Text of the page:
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The keys to successful natural regeneration of serotinous pine . Victor Lieffers Dept. of Renewable Resources

Soung-Ryoul Ryu, Hyejin Hwang, Maria Sharpe and Dave Schroeder

Lodgepole pine is adapted to regenerate after wildfire

Herman Stegehuis

Serotinous cones Fire breaks the resin bonds

Thick litter or feather mosses are poor seedbeds It is also quite dark for a shade intolerant tree

Fire removes organic matter thereby creating a seedbed

Drag scarification – exposes mineral soil or decomposed OM, positions cones near the ground

Cones landing on prepared seedbed

Seed banks post


Methods - Research sites

Research objectives • determine if canopy seed release after MPB. If so, the mechanisms responsible for seed release. • The second objective was to model the temporal changes in the canopy and forest floor seed banks after a MPB outbreak.

After MPB cones are left on the tree.

Feather mosses and litter is retained.

Methods - Cone openness





Partially open




Results – Canopy cone opening (Partial loss of serotiny)

Conclusion text‌

Red Phase

Flexible Stems and Brittle Twigs

Results – Forest floor-cone opening

Released cones via breakage, open and release seed due to soil-surface heating.

Results – Cone release

Cones are released onto the forest floor due to crown friction resulting in twig breakage.

Results – Forest floor cone opening

Conclusion text…

Seed predation Ground foraging rodents (forest floor seed) Deer mouse (Peromyscus maniculaturs)

Pine squirrel (Tamiasciurus hudsonicus)

Squirrels (Canopy and forest floor cones)

Squirrel predation

Methods - Buried cones Embedded in moss

Below moss


Results – Cone burial

Seed banks post


ResultsSeed banks

After 6 years post MPB-outbreak, 45% of the canopy seed remains while 6% are still in cones buried in the forest floor.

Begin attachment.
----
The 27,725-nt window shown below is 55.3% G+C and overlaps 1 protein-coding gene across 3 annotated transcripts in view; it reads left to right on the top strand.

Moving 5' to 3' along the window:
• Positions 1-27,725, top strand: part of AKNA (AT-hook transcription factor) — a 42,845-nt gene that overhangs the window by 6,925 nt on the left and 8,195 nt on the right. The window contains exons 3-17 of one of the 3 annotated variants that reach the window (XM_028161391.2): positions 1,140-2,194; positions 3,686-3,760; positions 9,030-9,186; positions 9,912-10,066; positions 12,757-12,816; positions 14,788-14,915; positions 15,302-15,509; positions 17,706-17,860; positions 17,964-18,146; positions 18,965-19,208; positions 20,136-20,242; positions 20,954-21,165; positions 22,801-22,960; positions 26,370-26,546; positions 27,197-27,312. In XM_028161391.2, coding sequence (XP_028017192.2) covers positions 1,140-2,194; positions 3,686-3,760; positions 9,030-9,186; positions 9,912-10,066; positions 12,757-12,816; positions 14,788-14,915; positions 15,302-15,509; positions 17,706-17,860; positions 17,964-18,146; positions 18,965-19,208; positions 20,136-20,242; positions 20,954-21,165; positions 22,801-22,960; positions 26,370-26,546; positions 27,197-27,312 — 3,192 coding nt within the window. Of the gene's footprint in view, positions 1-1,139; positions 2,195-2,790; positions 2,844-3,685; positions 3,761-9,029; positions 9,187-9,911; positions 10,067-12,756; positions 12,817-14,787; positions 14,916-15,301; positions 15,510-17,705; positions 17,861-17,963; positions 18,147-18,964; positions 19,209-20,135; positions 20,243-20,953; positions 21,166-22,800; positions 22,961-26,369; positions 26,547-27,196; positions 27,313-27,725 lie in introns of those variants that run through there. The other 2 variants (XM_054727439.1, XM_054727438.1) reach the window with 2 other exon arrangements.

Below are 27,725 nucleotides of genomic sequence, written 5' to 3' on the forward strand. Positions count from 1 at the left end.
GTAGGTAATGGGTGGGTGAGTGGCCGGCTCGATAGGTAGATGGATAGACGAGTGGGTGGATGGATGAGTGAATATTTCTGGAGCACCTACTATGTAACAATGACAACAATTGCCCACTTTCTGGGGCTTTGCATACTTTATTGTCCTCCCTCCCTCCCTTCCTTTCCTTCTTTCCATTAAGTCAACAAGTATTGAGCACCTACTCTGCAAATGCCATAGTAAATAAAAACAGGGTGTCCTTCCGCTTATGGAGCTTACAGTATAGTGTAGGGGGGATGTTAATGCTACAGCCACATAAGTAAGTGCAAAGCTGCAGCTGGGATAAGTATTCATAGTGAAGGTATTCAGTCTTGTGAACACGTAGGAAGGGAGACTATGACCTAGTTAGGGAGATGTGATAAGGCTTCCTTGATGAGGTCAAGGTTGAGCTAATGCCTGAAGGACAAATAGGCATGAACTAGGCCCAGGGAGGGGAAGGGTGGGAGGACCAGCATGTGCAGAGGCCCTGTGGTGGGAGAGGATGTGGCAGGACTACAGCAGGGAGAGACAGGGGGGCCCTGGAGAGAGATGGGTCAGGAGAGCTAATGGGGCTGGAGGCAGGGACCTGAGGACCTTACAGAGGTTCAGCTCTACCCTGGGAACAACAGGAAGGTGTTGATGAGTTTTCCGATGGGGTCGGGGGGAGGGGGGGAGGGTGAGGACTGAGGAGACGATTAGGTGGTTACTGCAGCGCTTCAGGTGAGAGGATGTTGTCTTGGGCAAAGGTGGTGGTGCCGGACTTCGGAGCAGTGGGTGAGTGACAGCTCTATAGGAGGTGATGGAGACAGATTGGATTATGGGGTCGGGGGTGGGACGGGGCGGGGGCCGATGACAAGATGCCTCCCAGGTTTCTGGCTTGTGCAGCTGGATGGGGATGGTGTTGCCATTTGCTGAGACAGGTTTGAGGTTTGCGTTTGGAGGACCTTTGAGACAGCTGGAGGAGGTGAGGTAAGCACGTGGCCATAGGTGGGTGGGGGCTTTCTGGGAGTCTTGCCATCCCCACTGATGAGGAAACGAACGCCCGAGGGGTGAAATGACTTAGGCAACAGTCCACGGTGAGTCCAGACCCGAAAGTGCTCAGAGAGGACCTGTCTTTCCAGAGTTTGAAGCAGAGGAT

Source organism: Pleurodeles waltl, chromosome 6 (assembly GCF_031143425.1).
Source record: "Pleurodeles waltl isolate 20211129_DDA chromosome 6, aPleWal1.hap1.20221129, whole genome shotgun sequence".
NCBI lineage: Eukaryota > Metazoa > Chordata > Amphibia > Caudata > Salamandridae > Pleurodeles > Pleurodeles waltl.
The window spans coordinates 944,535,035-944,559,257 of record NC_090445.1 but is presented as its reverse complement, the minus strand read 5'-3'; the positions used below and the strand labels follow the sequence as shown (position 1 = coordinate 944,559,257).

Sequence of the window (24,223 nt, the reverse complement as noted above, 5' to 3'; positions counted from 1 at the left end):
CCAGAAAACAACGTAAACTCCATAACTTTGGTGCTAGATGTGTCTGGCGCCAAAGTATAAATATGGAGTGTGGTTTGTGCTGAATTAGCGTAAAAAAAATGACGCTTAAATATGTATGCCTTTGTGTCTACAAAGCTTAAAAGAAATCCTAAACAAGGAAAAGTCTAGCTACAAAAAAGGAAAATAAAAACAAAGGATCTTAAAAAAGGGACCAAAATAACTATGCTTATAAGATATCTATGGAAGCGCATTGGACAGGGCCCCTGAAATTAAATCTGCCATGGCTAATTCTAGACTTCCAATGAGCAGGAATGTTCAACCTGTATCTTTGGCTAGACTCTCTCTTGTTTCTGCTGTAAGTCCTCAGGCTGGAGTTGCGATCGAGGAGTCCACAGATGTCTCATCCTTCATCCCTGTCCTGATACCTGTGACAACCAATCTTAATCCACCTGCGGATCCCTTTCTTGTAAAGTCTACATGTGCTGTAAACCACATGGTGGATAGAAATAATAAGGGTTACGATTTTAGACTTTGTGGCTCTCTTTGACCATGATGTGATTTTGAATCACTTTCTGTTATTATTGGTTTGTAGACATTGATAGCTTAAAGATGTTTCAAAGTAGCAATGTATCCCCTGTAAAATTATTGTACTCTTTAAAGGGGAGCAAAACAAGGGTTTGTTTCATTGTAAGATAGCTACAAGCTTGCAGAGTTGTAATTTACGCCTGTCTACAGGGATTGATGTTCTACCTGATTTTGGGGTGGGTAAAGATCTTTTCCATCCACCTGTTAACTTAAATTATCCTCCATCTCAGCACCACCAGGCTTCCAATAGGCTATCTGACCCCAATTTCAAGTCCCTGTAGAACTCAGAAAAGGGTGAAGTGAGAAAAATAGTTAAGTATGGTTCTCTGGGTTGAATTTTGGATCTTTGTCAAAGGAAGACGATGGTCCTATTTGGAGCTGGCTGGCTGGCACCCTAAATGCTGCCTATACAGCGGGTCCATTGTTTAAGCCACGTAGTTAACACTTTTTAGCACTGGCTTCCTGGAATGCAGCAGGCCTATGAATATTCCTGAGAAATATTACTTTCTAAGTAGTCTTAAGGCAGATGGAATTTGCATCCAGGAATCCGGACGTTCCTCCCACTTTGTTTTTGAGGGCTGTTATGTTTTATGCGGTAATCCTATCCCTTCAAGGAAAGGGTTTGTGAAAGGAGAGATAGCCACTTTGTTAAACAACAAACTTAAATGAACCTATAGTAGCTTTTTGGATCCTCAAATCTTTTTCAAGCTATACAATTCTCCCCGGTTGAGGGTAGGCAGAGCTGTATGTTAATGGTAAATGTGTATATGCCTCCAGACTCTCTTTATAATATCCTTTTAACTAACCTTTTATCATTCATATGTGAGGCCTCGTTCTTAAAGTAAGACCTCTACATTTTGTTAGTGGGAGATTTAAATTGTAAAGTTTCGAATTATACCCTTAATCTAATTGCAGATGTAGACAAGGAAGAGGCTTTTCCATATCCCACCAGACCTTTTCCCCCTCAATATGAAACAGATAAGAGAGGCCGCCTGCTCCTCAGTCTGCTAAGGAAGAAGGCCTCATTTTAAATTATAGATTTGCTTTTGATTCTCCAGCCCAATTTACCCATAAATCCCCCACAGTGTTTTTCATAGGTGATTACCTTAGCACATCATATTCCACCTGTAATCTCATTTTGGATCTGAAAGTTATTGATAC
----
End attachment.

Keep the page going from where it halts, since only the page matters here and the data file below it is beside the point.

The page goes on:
Conclusions • Nearly half of the canopy seed is on the ground by 6 years after MPB outbreak. • Cones open on the dead trees faster than living trees.

• Branch breakage, increased cone opening, and squirrel predation. • A small forest floor-seed bank develops due to cone burial of closed cones.

Yr. 3-4

Archer Lake, AB

Hyejin Wang

100 60 40 20 0

Cone opening (%)


Living Dead



4 Char height (m)



Hyejin Wang

What happens to the cones/seed


Partially open


Cone opening • Dead trees had higher moisture content after a rainy period. • Cones high moisture content from dead trees opened earlier than cones from living trees. • Data suggests more resin breakdown on dead trees.





5000 Living

Seedling Density (seedling/hectare)

Girdled 4000




Maria Sharpe

0 Control


Intermittent FBP Fire Type


Conclusions • Fire promoted seedlings success. • Ground fires in girdled stands tended to open more cones, than fires in living stands. • In the red phase, duff moisture content was higher compared to living stands. • Fire in in the red phase, tend to consume less duff but this thicker duff appears to support seedlings.

Summary • Seed will rain down for a decade or more. • Forest floor disturbance is needed for pine seedlings to establish. • Fire or mechanical site preparation might prepare seedbeds.

Fire is unlikely to be applied in most years – Goldilocks effect.

What will happen if we do nothing? • Hawkins FEM 277: 107-115.

Beyond Beetle • Assess thinning, mechanical site preparation, planting and natural regeneration • Assess recovery of residual trees and diseases • Assess fuel loadings and fire risk

<50% light

After MPB some pine remain alive

Beyond Beetle â&#x20AC;˘ Examine how specific ecosites recover. â&#x20AC;˘ Assess fuel loadings.

Black spruce understory

Rich sites

Medium site

Poor ecosite

Thank You â&#x20AC;˘ Forrest Barrett, Kevin Quintilio, and Keith McLain

Government of Alberta Environment & Sustainable Resource Development


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